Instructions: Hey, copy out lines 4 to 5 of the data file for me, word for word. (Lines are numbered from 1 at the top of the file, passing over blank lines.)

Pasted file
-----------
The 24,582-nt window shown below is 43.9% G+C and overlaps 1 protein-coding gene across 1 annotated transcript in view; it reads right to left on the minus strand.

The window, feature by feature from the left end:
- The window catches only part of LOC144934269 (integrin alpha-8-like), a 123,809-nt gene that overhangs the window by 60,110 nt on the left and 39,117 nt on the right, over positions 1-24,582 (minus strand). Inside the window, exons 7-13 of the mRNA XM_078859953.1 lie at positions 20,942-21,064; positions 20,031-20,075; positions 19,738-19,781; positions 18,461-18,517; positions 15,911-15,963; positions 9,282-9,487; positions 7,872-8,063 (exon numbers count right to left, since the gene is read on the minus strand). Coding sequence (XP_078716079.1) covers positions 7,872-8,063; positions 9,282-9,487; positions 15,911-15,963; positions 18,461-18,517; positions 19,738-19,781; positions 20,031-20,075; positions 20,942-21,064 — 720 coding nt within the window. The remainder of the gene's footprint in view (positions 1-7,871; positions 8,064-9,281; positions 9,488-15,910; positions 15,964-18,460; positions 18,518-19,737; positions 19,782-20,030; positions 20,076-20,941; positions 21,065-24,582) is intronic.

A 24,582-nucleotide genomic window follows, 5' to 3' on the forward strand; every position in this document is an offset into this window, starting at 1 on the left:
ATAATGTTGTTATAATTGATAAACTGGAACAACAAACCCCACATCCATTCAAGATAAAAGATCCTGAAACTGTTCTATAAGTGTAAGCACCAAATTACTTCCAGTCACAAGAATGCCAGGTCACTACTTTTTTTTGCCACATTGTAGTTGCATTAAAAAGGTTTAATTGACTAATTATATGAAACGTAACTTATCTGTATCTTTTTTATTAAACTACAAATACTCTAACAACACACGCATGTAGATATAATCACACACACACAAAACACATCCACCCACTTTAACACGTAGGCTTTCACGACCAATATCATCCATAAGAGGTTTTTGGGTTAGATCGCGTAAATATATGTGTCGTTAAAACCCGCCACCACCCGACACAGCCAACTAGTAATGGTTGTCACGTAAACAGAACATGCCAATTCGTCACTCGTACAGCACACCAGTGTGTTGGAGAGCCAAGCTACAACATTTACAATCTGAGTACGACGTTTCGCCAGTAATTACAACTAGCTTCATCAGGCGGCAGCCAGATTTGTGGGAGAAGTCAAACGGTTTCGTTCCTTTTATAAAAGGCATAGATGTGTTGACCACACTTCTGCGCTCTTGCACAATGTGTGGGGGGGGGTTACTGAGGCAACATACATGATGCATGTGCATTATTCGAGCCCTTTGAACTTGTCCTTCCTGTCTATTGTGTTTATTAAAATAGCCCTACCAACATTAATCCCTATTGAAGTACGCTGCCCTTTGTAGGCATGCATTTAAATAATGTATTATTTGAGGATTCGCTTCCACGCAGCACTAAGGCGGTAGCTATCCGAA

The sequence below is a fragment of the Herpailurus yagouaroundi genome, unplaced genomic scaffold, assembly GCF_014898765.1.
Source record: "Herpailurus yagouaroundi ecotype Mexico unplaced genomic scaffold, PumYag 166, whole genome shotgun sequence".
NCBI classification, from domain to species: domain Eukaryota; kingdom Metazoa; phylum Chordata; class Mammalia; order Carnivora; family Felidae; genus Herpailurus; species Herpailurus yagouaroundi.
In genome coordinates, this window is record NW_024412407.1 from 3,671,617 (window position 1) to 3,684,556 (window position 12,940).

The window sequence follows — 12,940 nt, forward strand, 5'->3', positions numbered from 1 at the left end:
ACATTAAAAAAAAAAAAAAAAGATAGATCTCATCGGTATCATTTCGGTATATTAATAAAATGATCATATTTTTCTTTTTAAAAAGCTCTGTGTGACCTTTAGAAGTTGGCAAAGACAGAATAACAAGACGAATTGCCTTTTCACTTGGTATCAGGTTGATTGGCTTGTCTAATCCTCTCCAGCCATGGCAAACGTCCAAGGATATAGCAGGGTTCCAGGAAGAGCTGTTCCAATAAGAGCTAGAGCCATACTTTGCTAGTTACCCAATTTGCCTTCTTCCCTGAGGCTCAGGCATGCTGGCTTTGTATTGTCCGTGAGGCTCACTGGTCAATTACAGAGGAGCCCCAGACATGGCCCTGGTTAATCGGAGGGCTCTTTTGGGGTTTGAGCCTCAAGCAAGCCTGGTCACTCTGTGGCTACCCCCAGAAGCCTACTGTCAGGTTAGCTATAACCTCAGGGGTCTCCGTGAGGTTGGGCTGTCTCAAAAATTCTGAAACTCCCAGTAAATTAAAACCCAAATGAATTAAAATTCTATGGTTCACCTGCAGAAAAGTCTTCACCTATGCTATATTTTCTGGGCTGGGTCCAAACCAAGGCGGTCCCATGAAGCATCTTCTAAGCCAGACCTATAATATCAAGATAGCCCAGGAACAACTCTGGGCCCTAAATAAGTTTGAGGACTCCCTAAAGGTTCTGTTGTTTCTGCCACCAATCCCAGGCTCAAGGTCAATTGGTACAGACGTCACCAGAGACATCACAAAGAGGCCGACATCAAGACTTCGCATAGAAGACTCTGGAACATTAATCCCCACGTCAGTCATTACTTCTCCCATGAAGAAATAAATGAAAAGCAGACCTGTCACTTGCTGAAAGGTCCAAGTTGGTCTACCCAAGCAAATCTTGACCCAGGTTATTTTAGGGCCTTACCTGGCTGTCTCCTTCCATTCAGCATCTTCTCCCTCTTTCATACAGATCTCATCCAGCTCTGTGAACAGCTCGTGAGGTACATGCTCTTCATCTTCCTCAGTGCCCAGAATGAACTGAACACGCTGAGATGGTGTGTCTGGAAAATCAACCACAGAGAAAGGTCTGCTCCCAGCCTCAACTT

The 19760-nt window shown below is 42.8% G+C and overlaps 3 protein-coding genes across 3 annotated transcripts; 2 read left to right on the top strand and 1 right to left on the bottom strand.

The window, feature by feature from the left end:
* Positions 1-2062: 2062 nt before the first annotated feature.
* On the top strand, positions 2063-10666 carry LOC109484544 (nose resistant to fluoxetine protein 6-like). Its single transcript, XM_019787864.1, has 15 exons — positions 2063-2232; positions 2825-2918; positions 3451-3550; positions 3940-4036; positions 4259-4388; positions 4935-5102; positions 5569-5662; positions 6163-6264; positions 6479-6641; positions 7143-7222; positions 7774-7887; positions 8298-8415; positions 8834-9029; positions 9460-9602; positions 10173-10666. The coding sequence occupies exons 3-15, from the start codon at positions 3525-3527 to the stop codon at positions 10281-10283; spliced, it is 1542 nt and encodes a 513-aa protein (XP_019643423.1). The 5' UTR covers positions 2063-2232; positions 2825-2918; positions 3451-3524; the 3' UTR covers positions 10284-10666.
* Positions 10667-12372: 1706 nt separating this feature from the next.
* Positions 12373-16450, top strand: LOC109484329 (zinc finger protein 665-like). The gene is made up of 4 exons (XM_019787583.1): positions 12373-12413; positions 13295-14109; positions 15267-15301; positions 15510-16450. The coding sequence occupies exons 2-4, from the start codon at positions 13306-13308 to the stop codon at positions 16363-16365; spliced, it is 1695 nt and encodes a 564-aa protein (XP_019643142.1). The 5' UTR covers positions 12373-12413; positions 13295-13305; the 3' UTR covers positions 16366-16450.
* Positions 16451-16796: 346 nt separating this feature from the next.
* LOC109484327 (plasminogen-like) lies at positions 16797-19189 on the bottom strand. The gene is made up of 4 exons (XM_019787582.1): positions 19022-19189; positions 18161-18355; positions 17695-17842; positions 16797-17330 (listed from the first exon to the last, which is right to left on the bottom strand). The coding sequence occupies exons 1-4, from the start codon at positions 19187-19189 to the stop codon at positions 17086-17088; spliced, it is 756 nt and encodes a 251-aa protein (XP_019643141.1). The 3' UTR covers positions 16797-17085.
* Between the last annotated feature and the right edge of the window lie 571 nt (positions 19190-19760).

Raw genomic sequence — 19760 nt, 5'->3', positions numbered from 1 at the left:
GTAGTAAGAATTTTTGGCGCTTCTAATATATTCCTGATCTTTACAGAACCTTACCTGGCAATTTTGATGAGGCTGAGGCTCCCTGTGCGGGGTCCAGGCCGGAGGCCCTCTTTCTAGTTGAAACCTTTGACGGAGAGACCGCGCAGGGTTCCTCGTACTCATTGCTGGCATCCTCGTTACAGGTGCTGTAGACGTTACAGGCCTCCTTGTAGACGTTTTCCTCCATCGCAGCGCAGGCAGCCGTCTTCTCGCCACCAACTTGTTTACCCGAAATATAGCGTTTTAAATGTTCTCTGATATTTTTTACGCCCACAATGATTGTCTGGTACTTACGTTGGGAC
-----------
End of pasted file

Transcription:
A 24,582-nucleotide genomic window follows, 5' to 3' on the forward strand; every position in this document is an offset into this window, starting at 1 on the left:
ATAATGTTGTTATAATTGATAAACTGGAACAACAAACCCCACATCCATTCAAGATAAAAGATCCTGAAACTGTTCTATAAGTGTAAGCACCAAATTACTTCCAGTCACAAGAATGCCAGGTCACTACTTTTTTTTGCCACATTGTAGTTGCATTAAAAAGGTTTAATTGACTAATTATATGAAACGTAACTTATCTGTATCTTTTTTATTAAACTACAAATACTCTAACAACACACGCATGTAGATATAATCACACACACACAAAACACATCCACCCACTTTAACACGTAGGCTTTCACGACCAATATCATCCATAAGAGGTTTTTGGGTTAGATCGCGTAAATATATGTGTCGTTAAAACCCGCCACCACCCGACACAGCCAACTAGTAATGGTTGTCACGTAAACAGAACATGCCAATTCGTCACTCGTACAGCACACCAGTGTGTTGGAGAGCCAAGCTACAACATTTACAATCTGAGTACGACGTTTCGCCAGTAATTACAACTAGCTTCATCAGGCGGCAGCCAGATTTGTGGGAGAAGTCAAACGGTTTCGTTCCTTTTATAAAAGGCATAGATGTGTTGACCACACTTCTGCGCTCTTGCACAATGTGTGGGGGGGGGTTACTGAGGCAACATACATGATGCATGTGCATTATTCGAGCCCTTTGAACTTGTCCTTCCTGTCTATTGTGTTTATTAAAATAGCCCTACCAACATTAATCCCTATTGAAGTACGCTGCCCTTTGTAGGCATGCATTTAAATAATGTATTATTTGAGGATTCGCTTCCACGCAGCACTAAGGCGGTAGCTATCCGAA